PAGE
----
By Barani Krishnan
Investing.com – Oil prices rose for a third straight day on Monday but settled slightly off their highs as Hurricane Ida’s influence on U.S. energy installations weakened after making an initial powerful landfall.
New York-traded West Texas Intermediate, the benchmark for U.S. oil, settled at $69.21 per barrel, up 47 cents, or 0.7%. It hit 69.34 at the session highs.
Brent, the global benchmark for oil, settled at $73.41, up 71 cents, or almost 1%. The session peak was $72.53.
Oil’s highs for the day were also limited by reports that producer group OPEC+ was going ahead with a planned production hike for September despite a recent resurgence of Covid cases across the world that could once again weigh on energy demand.
“Crude prices are stuck in wait-and-see mode until the energy traders have a better handle of what will be the full impact of Hurricane Ida with US production,” said Ed Moya, analyst at New York’s OANDA.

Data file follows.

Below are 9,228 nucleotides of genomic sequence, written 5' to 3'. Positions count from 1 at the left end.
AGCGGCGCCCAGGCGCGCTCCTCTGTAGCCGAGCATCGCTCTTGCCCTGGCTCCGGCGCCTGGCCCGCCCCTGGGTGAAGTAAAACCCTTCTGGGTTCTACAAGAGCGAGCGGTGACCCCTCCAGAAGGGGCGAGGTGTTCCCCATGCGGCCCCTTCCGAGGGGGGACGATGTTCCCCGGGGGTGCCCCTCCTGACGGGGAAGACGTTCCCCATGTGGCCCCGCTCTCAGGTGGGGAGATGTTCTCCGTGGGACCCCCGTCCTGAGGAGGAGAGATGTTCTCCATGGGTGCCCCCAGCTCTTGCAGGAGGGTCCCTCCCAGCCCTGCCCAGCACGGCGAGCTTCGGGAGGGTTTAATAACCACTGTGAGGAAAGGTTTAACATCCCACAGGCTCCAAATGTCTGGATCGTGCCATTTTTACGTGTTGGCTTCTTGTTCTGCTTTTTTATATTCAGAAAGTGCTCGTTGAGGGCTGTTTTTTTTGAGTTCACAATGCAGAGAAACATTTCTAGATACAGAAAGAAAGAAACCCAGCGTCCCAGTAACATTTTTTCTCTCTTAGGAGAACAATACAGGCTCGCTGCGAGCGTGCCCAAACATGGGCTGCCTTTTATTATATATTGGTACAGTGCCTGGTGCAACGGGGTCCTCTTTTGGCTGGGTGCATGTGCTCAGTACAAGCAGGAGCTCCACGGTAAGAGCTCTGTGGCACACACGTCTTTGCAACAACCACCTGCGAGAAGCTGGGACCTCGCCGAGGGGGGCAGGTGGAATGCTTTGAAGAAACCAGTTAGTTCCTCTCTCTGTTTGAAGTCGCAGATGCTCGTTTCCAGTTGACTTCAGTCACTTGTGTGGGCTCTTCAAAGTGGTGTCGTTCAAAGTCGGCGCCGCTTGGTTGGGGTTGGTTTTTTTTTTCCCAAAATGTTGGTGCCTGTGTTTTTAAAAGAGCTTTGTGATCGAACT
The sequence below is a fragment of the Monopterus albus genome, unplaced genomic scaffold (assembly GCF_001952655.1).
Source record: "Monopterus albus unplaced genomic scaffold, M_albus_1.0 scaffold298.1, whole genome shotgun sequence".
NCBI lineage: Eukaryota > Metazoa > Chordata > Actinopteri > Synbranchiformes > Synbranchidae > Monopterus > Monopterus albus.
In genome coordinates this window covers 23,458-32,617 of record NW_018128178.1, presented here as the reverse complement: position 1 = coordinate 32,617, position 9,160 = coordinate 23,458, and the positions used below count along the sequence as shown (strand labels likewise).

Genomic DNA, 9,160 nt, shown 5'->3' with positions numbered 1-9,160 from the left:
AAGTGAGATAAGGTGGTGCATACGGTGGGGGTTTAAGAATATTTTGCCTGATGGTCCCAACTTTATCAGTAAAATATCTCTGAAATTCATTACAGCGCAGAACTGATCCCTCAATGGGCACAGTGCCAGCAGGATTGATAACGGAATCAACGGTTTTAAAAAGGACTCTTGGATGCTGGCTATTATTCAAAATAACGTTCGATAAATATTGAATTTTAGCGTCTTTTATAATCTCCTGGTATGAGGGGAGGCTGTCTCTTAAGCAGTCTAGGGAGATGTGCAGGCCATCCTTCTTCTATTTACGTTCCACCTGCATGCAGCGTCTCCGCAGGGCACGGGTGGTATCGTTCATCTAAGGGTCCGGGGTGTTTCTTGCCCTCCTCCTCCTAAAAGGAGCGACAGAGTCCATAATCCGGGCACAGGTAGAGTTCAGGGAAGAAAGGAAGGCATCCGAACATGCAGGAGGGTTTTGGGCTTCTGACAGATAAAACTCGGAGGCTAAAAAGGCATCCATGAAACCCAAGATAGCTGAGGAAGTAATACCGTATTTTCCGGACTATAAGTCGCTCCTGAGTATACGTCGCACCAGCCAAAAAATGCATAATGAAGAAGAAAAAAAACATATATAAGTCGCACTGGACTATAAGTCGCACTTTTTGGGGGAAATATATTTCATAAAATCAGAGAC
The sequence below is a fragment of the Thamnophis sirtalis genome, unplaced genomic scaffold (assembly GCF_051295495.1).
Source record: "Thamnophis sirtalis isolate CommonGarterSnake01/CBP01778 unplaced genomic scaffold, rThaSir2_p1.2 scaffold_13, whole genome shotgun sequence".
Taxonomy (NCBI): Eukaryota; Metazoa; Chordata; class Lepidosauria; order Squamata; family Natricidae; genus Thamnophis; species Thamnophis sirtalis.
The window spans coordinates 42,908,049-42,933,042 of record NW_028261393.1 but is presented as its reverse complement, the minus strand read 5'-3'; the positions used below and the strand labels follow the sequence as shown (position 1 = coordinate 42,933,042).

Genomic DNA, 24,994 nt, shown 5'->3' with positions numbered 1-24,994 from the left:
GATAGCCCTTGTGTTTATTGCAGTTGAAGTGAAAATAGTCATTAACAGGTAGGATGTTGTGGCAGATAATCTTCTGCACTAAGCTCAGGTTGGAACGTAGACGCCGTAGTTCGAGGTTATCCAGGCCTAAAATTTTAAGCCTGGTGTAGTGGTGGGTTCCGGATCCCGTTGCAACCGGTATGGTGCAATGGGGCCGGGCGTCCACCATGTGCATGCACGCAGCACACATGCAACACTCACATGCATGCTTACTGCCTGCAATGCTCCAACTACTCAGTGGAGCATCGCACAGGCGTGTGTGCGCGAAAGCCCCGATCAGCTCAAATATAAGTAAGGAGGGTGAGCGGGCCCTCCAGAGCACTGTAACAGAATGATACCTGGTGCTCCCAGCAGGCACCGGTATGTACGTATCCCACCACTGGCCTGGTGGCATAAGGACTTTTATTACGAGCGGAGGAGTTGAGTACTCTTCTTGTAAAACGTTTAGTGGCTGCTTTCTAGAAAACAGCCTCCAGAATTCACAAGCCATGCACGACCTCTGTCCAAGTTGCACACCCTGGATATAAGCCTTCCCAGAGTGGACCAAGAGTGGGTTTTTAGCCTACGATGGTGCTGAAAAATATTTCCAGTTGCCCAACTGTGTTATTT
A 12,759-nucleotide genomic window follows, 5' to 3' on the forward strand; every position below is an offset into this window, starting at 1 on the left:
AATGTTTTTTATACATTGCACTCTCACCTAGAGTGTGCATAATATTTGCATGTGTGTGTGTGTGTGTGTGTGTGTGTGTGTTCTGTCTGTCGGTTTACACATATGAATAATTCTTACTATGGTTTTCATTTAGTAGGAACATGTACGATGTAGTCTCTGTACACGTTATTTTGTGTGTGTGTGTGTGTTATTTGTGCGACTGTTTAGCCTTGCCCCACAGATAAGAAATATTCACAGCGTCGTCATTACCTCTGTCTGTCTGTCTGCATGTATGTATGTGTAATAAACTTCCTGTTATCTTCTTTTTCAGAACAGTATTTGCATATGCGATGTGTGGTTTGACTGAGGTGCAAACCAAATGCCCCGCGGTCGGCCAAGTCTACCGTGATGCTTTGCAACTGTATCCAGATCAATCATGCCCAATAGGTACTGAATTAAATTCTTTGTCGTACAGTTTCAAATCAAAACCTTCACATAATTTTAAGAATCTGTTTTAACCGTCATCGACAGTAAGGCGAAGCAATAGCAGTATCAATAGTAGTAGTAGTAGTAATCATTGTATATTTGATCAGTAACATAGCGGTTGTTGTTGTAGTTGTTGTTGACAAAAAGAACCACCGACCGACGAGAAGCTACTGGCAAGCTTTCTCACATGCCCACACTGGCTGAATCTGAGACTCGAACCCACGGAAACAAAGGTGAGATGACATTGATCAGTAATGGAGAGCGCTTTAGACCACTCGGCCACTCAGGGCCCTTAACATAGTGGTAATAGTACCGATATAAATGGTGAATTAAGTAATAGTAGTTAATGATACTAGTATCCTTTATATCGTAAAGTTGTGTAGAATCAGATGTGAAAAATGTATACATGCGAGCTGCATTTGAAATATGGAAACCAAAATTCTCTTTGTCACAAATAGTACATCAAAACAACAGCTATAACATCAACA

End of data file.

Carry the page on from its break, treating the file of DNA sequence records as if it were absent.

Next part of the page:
“Airlines across the board are cutting their schedules and the plateau for air travel is in place. Concerns are brewing that we might not see strong holiday demand.”
Hurricane Ida pummeled Louisiana as a category 4 hurricane when it first hit land, forcing over 1.74 million bpd, or 95% of Gulf of Mexico crude and natural gas platforms to shut-in. It also shut the largest privately-owned U.S. crude terminal and nearly half of the country’s refining capacity.
Industry officials initially estimated that it could take weeks for supplies to normalize. But as the storm weakened, many adjusted their expectations, with some even worrying whether a drop in demand for air travel could weigh instead on oil prices going forward.